Mammograms every two years are just as beneficial to women over 65 as are annual exams - and may reduce false positives.
Mammograms every two years are just as beneficial to women over 65 as are annual exams- and may reduce false positives, according to an article published online in the Journal of National Cancer Institute.
Researchers from University of California San Francisco studied data from 1999 to 2006 of 2,993 women who had breast cancer and 137,949 women who did not have breast cancer. The women were between 66 and 89 years old.
The researchers found no difference in rates of late-stage breast cancer between older women who were screened every year and women who were screened every two years. Current guidelines from the U.S. Preventative Services Task Force, updated in 2009, recommend that women aged 50 to 74 years only be screened every two years.
“Screening every other year, as opposed to every year, does not increase the probability of late-stage breast cancer in older women,” lead author Dejana Braithwaite, PHD, said in a press release. Braithwaite is an assistant professor of epidemiology and biostatistics at UCSF. “Moreover, the presence of other illnesses, such as diabetes or heart disease, made no difference in the ratio of benefit to harm.”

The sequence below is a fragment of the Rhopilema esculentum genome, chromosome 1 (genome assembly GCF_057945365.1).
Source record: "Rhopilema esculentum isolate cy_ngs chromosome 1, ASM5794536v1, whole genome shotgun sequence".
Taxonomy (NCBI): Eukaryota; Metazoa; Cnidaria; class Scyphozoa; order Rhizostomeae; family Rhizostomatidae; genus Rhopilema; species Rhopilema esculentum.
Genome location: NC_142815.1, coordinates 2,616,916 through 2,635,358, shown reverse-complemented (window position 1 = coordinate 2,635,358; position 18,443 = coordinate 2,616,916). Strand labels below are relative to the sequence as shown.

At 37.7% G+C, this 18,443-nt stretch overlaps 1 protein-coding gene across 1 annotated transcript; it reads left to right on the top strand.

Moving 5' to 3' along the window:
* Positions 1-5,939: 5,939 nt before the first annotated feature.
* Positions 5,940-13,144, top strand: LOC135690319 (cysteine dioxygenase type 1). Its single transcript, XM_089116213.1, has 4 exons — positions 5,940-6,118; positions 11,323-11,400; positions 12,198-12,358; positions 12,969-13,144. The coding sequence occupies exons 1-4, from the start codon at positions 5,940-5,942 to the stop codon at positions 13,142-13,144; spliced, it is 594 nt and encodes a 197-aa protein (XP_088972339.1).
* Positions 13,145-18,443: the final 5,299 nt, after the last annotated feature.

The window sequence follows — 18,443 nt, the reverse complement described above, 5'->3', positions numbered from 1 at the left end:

The researchers also found that among women ages 66 to 74, false positives went down in the biennial group. Forty-eight percent of women who were screened annually had false positives while only 29 percent who were screened every other year had false positives.
In light of these findings, senior author Karla Kerlikowske, MD, a professor of medicine at UCSF and a physician at the USCF-affiliated San Francisco VA Medical Center said, “Women aged 66 to 74 years who choose to undergo screening mammogram should be screened every two years.” She added that women in this age group have no added benefit from annual screens and they run a higher risk of having false positive results.